04 Mar Akt3 Protein Makes Brain Tumor Resistant To Treatment
MedicalResearch.com Interview with:
Kristen Turner PhD. (first author) and
Wei Zhang, Ph.D. Professor
Department of Pathology
Director, Cancer Genomics Core Lab
University of Texas MD Anderson Cancer Center
Houston, Texas 77030
Medical Research: What is the background for this study? What are the main findings?
Response: Glioblastoma (GBM) is the most commonly diagnosed type of brain tumor and is among the most aggressive and challenging cancer types to treat. The traditional approaches to combat this pervasive cancer include surgery combined with radiation and chemotherapy (temozolomide); yet, most will succumb to the disease in just over one year.
In this study, we investigated the Akt family of proteins that are known to be highly active in the majority of Glioblastoma cases. We compared each Akt family member and its ability to initiate glioma progression. We discovered that activation of the third Akt member (Akt3) led to glioma progression and very aggressive tumors. We then studied these tumors to compare their molecular attributes and found evidence of increased DNA repair. Finally, we discovered that the Akt3-induced DNA repair function led to increased survival of Glioblastoma cells after treatment with the DNA damaging agents, radiation and temozolomide.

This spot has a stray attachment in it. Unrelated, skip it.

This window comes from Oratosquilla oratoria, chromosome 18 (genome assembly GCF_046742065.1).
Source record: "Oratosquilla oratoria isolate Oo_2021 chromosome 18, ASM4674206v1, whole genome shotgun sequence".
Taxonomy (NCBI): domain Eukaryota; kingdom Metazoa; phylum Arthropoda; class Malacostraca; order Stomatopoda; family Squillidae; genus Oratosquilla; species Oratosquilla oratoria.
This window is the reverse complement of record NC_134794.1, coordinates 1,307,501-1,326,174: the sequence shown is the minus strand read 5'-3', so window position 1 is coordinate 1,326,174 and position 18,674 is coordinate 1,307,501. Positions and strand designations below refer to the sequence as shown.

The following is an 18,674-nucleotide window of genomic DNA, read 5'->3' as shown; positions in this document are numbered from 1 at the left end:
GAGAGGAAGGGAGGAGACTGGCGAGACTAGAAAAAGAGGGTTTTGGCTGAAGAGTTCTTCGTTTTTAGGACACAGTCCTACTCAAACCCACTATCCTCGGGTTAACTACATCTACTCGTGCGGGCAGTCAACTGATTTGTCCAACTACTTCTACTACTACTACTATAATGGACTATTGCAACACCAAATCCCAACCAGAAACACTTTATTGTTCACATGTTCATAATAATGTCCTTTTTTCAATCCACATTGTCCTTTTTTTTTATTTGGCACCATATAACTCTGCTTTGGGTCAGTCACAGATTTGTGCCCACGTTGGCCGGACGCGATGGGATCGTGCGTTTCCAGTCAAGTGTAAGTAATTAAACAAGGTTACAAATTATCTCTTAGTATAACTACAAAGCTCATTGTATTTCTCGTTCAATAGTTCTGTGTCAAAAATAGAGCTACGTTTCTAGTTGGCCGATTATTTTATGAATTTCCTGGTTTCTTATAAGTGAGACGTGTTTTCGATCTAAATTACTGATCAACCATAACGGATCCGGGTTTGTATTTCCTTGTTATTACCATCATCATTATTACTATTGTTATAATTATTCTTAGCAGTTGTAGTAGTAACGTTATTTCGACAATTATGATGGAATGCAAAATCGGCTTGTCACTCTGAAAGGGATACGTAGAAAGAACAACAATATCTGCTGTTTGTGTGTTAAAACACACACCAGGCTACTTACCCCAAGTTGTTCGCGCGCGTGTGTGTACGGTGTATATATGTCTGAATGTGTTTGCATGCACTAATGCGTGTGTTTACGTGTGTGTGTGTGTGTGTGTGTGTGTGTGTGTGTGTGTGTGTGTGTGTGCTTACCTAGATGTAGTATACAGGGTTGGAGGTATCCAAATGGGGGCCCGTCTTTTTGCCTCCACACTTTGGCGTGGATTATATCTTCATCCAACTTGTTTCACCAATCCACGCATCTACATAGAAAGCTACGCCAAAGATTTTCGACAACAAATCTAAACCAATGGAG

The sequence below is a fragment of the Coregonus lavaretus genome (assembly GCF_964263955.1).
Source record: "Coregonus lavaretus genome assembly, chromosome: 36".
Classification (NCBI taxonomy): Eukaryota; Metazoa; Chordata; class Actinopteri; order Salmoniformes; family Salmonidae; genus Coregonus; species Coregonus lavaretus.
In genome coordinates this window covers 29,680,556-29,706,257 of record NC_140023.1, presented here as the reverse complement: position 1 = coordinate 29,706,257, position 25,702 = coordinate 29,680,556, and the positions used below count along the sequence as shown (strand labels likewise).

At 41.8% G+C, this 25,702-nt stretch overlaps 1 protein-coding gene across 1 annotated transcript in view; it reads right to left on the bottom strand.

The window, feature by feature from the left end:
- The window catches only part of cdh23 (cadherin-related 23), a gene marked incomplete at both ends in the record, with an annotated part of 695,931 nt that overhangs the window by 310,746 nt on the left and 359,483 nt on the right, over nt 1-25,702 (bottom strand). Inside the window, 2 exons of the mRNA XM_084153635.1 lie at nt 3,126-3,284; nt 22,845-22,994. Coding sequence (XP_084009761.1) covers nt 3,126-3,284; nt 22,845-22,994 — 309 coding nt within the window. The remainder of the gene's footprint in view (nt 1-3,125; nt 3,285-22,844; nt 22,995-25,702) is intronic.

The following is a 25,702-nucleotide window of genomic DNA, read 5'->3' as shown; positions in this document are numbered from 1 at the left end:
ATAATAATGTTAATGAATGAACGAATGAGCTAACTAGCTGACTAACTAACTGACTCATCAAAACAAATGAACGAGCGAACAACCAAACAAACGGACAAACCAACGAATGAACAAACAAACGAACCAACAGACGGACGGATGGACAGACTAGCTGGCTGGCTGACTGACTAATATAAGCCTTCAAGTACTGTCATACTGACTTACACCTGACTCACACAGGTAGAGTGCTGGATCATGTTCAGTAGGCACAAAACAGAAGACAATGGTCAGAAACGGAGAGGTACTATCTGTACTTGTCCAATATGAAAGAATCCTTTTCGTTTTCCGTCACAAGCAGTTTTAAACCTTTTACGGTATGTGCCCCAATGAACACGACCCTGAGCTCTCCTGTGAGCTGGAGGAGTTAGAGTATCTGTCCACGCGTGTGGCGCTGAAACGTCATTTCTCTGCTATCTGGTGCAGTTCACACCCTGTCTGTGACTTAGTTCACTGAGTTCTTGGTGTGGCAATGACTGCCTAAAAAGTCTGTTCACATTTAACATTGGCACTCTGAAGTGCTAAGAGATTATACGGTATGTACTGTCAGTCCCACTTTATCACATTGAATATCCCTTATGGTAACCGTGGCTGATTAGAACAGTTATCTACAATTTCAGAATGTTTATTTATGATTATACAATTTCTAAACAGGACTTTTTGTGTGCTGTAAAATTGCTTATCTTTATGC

Medical Research: What should clinicians and patients take away from your report?
Response: Some Glioblastomas may resist standard treatment approaches due to amplified Akt3 and the resulting increased DNA repair capacity. A molecular screen for Akt3 should be performed prior to treatment. Akt3 amplification may indicate that the standard treatment will be less effective and alternative strategies should be considered.
Medical Research: What recommendations do you have for future research as a result of this study?
Response: Given that Akt3 is a dominant player in glioma progression and aids in tumors resisting therapy, inhibitors should be developed and tested that specifically block Akt3 function. Additionally, testing the standard therapy in conjunction with DNA repair inhibitors in tumors with amplified Akt3 should be investigated.
Genomically amplified Akt3 activates DNA repair pathway and promotes glioma progression, PNAS, www.pnas.org/cgi/doi/10.1073/pnas.1414573112
MedicalResearch.com Interview with:,Kristen Turner PhD. (first author) and, & Wei Zhang, Ph.D. Professor (2015). Akt3 Protein Makes Brain Tumor Resistant To Treatment